It is also important to keep in mind the limitations of the scopes provided by this toolbox. They are as follows:
- All those data types that require data-type specific implementations are not allowed
- Tensorflow 2 support is not provided
- It does not allow pre-trained models used in the translation of languages
A stakeholder is a person, group, or organization that has rights, shares, claims, or interests concerning the realization of the system or its functions to meet their needs. The following section gives an analysis of the stakeholders of Ludwig. The stakeholders are categorized on the categories defined by Rozanski and Woods1. In addition, we have analyzed the competitors and facilitators of Ludwig to provide a more complete overview of the interest in the system.
|Acquirers||According to 1, acquirers oversee the procurement of the system or product. In our case, this clearly indicates Uber as the sole acquirer as Ludwig was developed in the Uber AI Labs and has been adopted for building a bunch of products at Uber such as COTA, Uber Eats and many more applications that are currently in production.||Oversee the procurement of the system or product|
|Assessors||Uber in addition to being the acquirer, can also be considered as the assessor of the Ludwig project. Specifically, Piero Molino is the main architect and maintainer of the Ludwig project||Oversee the system’s conformance to standards and legal regulation.|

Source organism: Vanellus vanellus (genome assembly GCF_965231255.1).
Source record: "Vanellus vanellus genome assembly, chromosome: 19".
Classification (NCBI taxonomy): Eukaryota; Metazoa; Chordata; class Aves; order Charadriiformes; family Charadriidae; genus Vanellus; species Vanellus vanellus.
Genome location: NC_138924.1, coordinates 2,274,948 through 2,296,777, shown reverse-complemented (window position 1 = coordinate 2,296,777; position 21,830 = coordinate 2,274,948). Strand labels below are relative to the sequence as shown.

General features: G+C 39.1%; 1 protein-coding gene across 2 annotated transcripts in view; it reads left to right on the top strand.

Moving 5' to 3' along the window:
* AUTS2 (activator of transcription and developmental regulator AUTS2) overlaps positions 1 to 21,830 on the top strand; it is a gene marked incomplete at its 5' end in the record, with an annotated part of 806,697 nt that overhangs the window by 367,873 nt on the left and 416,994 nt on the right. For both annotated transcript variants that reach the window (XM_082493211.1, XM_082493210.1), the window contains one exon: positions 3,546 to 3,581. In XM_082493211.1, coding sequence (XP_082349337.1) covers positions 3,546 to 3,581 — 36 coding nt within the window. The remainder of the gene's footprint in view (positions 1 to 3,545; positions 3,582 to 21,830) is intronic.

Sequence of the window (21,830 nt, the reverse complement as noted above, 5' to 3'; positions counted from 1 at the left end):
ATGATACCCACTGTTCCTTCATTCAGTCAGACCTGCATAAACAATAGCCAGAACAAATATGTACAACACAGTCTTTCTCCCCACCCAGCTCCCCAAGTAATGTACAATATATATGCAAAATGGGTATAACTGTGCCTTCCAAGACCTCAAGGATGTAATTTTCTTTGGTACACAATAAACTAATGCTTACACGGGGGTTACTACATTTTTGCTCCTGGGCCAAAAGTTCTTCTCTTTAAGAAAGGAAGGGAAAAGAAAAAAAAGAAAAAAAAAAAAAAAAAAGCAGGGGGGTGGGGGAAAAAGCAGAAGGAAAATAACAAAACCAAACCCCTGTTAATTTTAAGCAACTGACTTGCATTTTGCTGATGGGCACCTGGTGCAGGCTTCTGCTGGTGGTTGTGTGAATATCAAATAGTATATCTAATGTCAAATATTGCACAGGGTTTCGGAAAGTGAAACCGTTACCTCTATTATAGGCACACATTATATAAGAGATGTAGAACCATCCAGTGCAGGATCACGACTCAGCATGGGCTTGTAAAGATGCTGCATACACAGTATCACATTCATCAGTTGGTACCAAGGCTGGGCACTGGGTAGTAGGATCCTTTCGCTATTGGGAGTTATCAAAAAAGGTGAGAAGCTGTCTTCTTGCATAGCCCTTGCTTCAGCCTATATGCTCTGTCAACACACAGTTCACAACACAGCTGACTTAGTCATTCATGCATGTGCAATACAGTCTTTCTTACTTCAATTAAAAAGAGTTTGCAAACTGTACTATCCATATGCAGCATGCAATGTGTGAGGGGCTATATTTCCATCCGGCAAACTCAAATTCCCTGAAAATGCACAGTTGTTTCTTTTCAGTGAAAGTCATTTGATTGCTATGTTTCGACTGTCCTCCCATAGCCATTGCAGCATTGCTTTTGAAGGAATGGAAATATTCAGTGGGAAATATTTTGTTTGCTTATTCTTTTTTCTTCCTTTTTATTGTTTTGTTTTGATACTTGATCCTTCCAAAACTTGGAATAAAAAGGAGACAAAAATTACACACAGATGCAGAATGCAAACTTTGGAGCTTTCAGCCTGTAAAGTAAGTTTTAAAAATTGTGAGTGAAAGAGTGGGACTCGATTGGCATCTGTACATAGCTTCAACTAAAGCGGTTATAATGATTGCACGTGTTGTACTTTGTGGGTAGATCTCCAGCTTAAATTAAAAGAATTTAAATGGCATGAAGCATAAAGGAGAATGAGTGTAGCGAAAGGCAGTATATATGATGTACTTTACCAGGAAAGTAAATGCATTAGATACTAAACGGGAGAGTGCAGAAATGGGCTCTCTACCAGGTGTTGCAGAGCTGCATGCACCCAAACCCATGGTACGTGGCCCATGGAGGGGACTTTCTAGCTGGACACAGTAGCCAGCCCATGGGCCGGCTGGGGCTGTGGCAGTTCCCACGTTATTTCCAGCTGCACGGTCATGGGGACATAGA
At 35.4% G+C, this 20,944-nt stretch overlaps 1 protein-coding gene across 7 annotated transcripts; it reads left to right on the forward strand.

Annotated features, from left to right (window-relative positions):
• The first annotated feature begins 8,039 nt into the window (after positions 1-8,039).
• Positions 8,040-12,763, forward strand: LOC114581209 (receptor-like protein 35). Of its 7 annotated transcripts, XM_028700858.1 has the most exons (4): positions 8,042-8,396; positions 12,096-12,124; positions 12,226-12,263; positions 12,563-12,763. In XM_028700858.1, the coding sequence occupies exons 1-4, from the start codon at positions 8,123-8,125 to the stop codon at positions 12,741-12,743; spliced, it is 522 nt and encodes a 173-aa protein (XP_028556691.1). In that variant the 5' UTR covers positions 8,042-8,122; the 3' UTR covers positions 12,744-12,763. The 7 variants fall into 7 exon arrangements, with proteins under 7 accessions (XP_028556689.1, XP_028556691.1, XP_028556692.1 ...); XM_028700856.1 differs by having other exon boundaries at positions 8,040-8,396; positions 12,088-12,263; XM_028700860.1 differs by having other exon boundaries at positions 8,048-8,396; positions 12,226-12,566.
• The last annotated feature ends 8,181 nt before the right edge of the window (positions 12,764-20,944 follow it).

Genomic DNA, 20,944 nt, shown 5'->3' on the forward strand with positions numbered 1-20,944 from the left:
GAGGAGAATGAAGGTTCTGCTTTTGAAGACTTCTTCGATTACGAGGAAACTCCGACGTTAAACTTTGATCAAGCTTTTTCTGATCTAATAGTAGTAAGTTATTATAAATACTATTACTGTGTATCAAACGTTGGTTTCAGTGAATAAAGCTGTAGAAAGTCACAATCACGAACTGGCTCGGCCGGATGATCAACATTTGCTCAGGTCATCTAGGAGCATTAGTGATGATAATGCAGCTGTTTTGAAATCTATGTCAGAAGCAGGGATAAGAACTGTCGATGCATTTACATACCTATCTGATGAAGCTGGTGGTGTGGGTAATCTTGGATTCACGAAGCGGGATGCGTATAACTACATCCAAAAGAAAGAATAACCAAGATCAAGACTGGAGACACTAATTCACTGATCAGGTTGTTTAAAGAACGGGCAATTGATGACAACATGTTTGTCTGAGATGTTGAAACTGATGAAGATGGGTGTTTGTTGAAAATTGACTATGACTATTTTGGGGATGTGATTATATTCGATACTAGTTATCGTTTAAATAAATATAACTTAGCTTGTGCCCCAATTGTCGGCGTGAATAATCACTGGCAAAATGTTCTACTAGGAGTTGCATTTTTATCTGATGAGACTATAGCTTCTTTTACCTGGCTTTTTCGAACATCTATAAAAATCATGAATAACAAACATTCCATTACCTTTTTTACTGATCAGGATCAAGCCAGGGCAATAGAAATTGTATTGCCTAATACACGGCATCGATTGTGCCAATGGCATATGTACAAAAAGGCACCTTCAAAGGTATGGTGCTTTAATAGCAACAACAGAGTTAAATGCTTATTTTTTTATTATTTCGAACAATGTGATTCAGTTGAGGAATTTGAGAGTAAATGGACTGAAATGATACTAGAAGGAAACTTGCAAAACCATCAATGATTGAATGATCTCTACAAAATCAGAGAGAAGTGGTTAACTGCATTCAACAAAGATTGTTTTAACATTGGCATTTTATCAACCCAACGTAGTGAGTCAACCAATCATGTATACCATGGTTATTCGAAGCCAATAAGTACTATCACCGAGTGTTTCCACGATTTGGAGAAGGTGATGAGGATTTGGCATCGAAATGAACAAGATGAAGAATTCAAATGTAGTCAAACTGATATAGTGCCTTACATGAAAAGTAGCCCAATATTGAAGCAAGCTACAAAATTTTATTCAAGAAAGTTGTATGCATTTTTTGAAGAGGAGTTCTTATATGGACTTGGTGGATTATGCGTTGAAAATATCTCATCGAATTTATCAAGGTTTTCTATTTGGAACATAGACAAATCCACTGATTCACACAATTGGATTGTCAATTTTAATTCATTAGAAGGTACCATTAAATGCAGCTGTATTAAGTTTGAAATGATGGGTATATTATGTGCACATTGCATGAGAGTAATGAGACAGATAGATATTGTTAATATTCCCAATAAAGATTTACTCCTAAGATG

|Communicators||The primary source of documentation of the Ludwig toolbox is the Ludwig website. Additionally, 2 describes the operation and framework of the toolbox. (Contributors Pranav Subramani and Emidio Torre developed the documentation and landing pages of the Ludwig website)||Explain the system to other stakeholders via its documentation and training materials.|
|Developers||Ludwig, being a fairly recent project, has over 60 direct contributors including the Ludwig Core Development team and various members of the github community||Construct and deploy the system from specifications (or lead the teams that do this)|
|Maintainers||Piero Molino, one of the authors of Ludwig is the maintainer for this project. He oversees all modifications to the system via merge requests.||Manage the evolution of the syPost a question on StackOverflow where other users can answeronce it is operational|
|Suppliers||The ludwig toolbox is implemented in Python and runs on top of TensorFlow. The suppliers of the Ludwig toolbox includes the various dependencies (Python modules) that make up the Ludwig system and the platforms on which it runs. The ludwig project uses github for code version control, issue tracking, and releases.||Build and/or supply the hardware, software, or infrastructure on which the system will run|
|Support Staffs||Ludwig does not have staff dedicated to support users with issues. However, they can receive help from the community in the following ways: (i) Post a question on StackOverflow where other users can answer (ii) Consult the extensive Ludwig toolbox documentation (iii) Raise an issue on github where primarily development issues and errors can be raised and answered by the active developer community.||Provide support to users for the product or system when it is running|